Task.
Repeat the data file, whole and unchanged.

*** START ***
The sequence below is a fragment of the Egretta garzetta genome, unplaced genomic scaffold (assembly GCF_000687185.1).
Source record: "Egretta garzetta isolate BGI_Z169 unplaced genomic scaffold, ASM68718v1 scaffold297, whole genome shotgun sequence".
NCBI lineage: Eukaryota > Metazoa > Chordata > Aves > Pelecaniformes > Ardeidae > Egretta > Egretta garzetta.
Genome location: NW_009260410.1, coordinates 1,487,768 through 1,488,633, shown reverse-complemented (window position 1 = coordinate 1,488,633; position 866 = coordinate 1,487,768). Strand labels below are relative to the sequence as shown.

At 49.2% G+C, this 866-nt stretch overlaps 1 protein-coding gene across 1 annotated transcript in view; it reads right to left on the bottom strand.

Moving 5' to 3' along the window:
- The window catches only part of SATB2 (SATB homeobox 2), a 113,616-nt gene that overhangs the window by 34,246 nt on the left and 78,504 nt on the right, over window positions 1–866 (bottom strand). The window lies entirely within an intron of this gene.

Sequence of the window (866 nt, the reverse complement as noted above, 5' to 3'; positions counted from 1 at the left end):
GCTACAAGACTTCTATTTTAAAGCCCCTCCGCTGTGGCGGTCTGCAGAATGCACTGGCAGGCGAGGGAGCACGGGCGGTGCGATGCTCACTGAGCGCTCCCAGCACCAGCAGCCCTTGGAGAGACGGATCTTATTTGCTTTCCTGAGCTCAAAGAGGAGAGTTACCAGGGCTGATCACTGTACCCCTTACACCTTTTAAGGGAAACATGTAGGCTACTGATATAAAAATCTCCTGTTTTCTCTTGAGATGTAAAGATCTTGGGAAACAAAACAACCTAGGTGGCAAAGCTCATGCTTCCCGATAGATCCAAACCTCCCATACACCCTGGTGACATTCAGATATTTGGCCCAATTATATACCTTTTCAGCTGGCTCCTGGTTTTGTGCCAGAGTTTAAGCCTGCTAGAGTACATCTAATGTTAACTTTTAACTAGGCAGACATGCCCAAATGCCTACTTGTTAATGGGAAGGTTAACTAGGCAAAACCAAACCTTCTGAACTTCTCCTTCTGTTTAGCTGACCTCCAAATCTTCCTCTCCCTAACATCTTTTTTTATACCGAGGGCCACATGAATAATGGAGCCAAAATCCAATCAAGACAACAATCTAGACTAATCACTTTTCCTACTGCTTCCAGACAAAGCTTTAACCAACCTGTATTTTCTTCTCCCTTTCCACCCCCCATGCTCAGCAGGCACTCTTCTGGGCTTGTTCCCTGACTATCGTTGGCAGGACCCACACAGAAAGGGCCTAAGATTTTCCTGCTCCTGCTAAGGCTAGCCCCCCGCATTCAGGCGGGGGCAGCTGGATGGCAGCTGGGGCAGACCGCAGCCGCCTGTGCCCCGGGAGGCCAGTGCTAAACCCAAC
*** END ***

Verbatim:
The sequence below is a fragment of the Egretta garzetta genome, unplaced genomic scaffold (assembly GCF_000687185.1).
Source record: "Egretta garzetta isolate BGI_Z169 unplaced genomic scaffold, ASM68718v1 scaffold297, whole genome shotgun sequence".
NCBI lineage: Eukaryota > Metazoa > Chordata > Aves > Pelecaniformes > Ardeidae > Egretta > Egretta garzetta.
Genome location: NW_009260410.1, coordinates 1,487,768 through 1,488,633, shown reverse-complemented (window position 1 = coordinate 1,488,633; position 866 = coordinate 1,487,768). Strand labels below are relative to the sequence as shown.

At 49.2% G+C, this 866-nt stretch overlaps 1 protein-coding gene across 1 annotated transcript in view; it reads right to left on the bottom strand.

Moving 5' to 3' along the window:
- The window catches only part of SATB2 (SATB homeobox 2), a 113,616-nt gene that overhangs the window by 34,246 nt on the left and 78,504 nt on the right, over window positions 1–866 (bottom strand). The window lies entirely within an intron of this gene.

Sequence of the window (866 nt, the reverse complement as noted above, 5' to 3'; positions counted from 1 at the left end):
GCTACAAGACTTCTATTTTAAAGCCCCTCCGCTGTGGCGGTCTGCAGAATGCACTGGCAGGCGAGGGAGCACGGGCGGTGCGATGCTCACTGAGCGCTCCCAGCACCAGCAGCCCTTGGAGAGACGGATCTTATTTGCTTTCCTGAGCTCAAAGAGGAGAGTTACCAGGGCTGATCACTGTACCCCTTACACCTTTTAAGGGAAACATGTAGGCTACTGATATAAAAATCTCCTGTTTTCTCTTGAGATGTAAAGATCTTGGGAAACAAAACAACCTAGGTGGCAAAGCTCATGCTTCCCGATAGATCCAAACCTCCCATACACCCTGGTGACATTCAGATATTTGGCCCAATTATATACCTTTTCAGCTGGCTCCTGGTTTTGTGCCAGAGTTTAAGCCTGCTAGAGTACATCTAATGTTAACTTTTAACTAGGCAGACATGCCCAAATGCCTACTTGTTAATGGGAAGGTTAACTAGGCAAAACCAAACCTTCTGAACTTCTCCTTCTGTTTAGCTGACCTCCAAATCTTCCTCTCCCTAACATCTTTTTTTATACCGAGGGCCACATGAATAATGGAGCCAAAATCCAATCAAGACAACAATCTAGACTAATCACTTTTCCTACTGCTTCCAGACAAAGCTTTAACCAACCTGTATTTTCTTCTCCCTTTCCACCCCCCATGCTCAGCAGGCACTCTTCTGGGCTTGTTCCCTGACTATCGTTGGCAGGACCCACACAGAAAGGGCCTAAGATTTTCCTGCTCCTGCTAAGGCTAGCCCCCCGCATTCAGGCGGGGGCAGCTGGATGGCAGCTGGGGCAGACCGCAGCCGCCTGTGCCCCGGGAGGCCAGTGCTAAACCCAAC